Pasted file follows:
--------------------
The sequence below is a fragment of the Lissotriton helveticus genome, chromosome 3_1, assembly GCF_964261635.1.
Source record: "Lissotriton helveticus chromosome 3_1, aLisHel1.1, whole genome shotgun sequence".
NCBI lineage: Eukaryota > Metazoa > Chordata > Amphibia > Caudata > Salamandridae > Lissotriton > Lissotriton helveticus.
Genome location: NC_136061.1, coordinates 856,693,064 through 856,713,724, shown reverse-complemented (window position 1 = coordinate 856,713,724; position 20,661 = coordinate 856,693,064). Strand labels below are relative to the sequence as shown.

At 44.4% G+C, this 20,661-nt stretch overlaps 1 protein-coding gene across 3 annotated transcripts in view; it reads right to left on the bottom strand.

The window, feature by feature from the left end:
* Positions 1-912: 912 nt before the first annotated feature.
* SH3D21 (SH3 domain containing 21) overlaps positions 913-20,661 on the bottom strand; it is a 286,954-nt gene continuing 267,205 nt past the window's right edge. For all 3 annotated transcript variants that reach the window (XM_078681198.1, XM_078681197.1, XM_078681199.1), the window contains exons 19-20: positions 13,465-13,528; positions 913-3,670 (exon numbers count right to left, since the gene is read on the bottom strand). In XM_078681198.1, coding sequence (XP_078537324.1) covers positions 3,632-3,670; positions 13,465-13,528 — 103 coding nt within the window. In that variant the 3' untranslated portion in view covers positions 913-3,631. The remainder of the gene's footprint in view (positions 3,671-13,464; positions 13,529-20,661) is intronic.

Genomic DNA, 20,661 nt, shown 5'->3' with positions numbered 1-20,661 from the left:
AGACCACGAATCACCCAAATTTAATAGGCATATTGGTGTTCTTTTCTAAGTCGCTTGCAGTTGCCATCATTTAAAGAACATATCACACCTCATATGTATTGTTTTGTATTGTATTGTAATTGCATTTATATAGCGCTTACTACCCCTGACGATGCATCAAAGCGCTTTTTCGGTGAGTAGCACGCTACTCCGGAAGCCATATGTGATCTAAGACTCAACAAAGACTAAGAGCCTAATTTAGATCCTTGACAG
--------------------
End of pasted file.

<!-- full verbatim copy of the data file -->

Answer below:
The sequence below is a fragment of the Lissotriton helveticus genome, chromosome 3_1, assembly GCF_964261635.1.
Source record: "Lissotriton helveticus chromosome 3_1, aLisHel1.1, whole genome shotgun sequence".
NCBI lineage: Eukaryota > Metazoa > Chordata > Amphibia > Caudata > Salamandridae > Lissotriton > Lissotriton helveticus.
Genome location: NC_136061.1, coordinates 856,693,064 through 856,713,724, shown reverse-complemented (window position 1 = coordinate 856,713,724; position 20,661 = coordinate 856,693,064). Strand labels below are relative to the sequence as shown.

At 44.4% G+C, this 20,661-nt stretch overlaps 1 protein-coding gene across 3 annotated transcripts in view; it reads right to left on the bottom strand.

The window, feature by feature from the left end:
* Positions 1-912: 912 nt before the first annotated feature.
* SH3D21 (SH3 domain containing 21) overlaps positions 913-20,661 on the bottom strand; it is a 286,954-nt gene continuing 267,205 nt past the window's right edge. For all 3 annotated transcript variants that reach the window (XM_078681198.1, XM_078681197.1, XM_078681199.1), the window contains exons 19-20: positions 13,465-13,528; positions 913-3,670 (exon numbers count right to left, since the gene is read on the bottom strand). In XM_078681198.1, coding sequence (XP_078537324.1) covers positions 3,632-3,670; positions 13,465-13,528 — 103 coding nt within the window. In that variant the 3' untranslated portion in view covers positions 913-3,631. The remainder of the gene's footprint in view (positions 3,671-13,464; positions 13,529-20,661) is intronic.

Genomic DNA, 20,661 nt, shown 5'->3' with positions numbered 1-20,661 from the left:
AGACCACGAATCACCCAAATTTAATAGGCATATTGGTGTTCTTTTCTAAGTCGCTTGCAGTTGCCATCATTTAAAGAACATATCACACCTCATATGTATTGTTTTGTATTGTATTGTAATTGCATTTATATAGCGCTTACTACCCCTGACGATGCATCAAAGCGCTTTTTCGGTGAGTAGCACGCTACTCCGGAAGCCATATGTGATCTAAGACTCAACAAAGACTAAGAGCCTAATTTAGATCCTTGACAG